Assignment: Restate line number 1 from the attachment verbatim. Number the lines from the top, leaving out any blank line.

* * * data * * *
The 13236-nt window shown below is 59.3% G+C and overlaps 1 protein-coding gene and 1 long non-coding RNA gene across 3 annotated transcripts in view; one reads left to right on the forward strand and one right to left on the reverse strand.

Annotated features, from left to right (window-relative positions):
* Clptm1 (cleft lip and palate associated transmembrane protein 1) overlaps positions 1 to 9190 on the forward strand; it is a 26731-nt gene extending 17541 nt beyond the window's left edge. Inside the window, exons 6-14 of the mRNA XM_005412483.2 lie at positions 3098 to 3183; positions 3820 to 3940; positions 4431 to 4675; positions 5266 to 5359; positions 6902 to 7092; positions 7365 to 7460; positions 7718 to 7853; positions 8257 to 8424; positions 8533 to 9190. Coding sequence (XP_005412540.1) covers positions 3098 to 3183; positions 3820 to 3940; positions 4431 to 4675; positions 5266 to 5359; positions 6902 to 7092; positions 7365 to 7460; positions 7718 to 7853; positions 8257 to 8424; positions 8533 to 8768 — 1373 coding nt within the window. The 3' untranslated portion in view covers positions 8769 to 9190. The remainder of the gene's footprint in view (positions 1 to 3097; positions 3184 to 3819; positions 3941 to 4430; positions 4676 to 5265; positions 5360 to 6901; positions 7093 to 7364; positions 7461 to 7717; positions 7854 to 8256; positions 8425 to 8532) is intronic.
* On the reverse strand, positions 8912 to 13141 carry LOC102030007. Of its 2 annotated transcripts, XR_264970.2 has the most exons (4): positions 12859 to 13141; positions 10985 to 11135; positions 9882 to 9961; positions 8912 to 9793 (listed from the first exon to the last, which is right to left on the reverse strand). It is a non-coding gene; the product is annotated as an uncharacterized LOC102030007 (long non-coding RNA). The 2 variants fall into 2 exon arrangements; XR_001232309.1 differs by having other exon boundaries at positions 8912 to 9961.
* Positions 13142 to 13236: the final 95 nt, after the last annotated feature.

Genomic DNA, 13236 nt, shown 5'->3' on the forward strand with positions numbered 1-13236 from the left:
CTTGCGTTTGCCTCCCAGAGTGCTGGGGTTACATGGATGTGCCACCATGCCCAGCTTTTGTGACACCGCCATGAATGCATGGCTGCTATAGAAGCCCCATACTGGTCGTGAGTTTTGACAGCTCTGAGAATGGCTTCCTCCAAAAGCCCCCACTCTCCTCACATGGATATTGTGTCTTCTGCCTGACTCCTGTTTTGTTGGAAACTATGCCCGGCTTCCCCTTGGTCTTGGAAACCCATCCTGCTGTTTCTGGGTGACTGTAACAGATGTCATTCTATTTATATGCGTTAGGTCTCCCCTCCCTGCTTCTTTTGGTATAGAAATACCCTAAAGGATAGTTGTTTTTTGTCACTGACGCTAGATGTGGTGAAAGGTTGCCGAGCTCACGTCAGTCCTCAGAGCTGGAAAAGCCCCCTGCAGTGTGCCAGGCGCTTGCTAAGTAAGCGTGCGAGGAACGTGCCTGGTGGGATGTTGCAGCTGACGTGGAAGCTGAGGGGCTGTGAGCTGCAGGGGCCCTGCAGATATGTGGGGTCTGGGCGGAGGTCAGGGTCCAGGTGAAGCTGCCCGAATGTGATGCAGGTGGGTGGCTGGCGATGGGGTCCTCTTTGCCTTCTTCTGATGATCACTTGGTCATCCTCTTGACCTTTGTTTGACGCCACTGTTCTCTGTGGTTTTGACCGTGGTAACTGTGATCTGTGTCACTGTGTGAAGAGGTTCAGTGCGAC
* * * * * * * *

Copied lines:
The 13236-nt window shown below is 59.3% G+C and overlaps 1 protein-coding gene and 1 long non-coding RNA gene across 3 annotated transcripts in view; one reads left to right on the forward strand and one right to left on the reverse strand.